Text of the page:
Holocene Selection for Variants Associated with General Cognitive Ability: Comparing Ancient and Modern Genomes

Michael A. Woodley of Menie, Shameem Younuskunju, Bipin Balan, Davide Piffer

Research output: Contribution to journalArticle

7 Citations (Scopus)


Human populations living during the Holocene underwent considerable microevolutionary change. It has been theorized that the transition of Holocene populations into agrarianism and urbanization brought about culture-gene co-evolution that favored via directional selection genetic variants associated with higher general cognitive ability (GCA). To examine whether GCA might have risen during the Holocene, we compare a sample of 99 ancient Eurasian genomes (ranging from 4.56 to 1.21 kyr BP) with a sample of 503 modern European genomes (Fst = 0.013), using three different cognitive polygenic scores (130 SNP, 9 SNP and 11 SNP). Significant differences favoring the modern genomes were found for all three polygenic scores (odds ratios = 0.92, p = 001;.81, p = 037; and.81, p =.02 respectively). These polygenic scores also outperformed the majority of scores assembled from random SNPs generated via a Monte Carlo model (between 76.4% and 84.6%). Furthermore, an indication of increasing positive allele count over 3.25 kyr was found using a subsample of 66 ancient genomes (r = 0.22, pone-tailed =.04). These observations are consistent with the expectation that GCA rose during the Holocene.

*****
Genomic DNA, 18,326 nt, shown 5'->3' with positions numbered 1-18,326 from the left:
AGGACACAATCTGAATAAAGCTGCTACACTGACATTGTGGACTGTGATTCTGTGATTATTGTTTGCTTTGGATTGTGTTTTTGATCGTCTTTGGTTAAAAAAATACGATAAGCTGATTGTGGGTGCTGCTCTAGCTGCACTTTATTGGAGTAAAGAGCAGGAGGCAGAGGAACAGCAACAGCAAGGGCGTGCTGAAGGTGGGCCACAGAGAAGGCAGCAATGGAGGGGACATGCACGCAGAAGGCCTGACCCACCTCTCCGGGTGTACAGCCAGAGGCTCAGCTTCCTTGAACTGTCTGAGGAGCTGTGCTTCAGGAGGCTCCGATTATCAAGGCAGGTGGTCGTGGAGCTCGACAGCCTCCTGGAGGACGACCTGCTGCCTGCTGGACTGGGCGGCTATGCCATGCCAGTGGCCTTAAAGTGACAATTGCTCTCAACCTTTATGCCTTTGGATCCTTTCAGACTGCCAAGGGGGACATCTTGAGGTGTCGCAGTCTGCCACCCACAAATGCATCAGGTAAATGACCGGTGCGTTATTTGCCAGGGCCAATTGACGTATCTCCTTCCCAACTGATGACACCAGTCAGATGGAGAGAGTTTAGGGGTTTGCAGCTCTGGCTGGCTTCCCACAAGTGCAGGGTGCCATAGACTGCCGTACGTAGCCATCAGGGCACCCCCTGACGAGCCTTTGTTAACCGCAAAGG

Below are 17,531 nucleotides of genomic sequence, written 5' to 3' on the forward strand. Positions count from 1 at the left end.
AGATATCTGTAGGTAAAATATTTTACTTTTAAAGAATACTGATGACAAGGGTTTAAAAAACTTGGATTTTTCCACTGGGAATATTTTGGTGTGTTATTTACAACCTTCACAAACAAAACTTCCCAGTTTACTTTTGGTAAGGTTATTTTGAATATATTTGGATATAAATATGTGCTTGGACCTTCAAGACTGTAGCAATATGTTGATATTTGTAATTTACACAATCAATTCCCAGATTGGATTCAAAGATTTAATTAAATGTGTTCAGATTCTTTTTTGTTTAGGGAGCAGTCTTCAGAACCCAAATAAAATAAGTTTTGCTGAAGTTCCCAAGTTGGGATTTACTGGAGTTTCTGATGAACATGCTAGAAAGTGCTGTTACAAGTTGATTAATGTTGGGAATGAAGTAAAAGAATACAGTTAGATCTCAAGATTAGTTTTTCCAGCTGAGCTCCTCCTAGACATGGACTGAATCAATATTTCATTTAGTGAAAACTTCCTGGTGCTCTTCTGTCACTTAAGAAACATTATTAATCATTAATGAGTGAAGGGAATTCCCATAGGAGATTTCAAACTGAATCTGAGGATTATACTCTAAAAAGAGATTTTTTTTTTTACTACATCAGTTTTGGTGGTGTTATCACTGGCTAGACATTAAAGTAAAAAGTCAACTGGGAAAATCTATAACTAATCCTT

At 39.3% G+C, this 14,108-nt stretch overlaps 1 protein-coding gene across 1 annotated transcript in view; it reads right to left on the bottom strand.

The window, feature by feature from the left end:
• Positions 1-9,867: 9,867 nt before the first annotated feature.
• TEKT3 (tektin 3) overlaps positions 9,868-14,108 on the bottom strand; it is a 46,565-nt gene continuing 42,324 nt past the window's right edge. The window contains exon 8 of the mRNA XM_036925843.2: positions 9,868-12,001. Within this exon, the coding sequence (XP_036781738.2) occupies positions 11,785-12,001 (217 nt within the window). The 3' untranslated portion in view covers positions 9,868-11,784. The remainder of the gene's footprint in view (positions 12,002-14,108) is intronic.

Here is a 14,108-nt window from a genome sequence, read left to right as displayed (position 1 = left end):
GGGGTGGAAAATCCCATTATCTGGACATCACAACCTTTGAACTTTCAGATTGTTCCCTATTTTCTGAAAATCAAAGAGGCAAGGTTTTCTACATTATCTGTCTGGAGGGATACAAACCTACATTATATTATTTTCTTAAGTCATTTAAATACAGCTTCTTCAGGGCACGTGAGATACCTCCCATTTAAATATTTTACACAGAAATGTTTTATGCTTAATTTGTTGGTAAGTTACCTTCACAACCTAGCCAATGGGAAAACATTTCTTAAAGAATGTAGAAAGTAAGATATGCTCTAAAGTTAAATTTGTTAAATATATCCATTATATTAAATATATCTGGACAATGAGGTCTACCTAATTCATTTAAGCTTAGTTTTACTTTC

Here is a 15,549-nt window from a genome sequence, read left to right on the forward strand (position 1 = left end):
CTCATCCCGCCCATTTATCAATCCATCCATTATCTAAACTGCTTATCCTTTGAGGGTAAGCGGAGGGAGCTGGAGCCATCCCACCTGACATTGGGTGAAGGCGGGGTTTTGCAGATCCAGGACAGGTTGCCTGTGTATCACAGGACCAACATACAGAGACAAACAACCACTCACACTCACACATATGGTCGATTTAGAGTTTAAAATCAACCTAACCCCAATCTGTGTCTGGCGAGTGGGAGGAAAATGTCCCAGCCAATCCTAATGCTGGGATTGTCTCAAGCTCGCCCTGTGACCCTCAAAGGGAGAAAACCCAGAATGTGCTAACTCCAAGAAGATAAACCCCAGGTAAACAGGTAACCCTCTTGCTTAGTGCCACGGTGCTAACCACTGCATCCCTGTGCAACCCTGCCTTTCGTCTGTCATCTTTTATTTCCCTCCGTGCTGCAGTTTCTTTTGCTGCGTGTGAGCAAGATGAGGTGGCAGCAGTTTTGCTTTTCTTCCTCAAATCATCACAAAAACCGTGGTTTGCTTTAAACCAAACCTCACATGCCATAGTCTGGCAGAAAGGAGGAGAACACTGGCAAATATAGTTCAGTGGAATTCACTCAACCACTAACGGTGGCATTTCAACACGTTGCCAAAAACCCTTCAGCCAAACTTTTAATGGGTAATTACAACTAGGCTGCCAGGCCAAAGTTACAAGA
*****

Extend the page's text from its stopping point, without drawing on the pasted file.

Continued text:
Original languageEnglish
Pages (from-to)271-280
Number of pages10
JournalTwin Research and Human Genetics
Issue number4
Publication statusPublished - 1 Aug 2017



  • 1000 Genomes dataset
  • ancient genomes
  • Bronze Age
  • directional selection
  • polygenic scores

ASJC Scopus subject areas

  • Pediatrics, Perinatology, and Child Health
  • Obstetrics and Gynaecology
  • Genetics(clinical)

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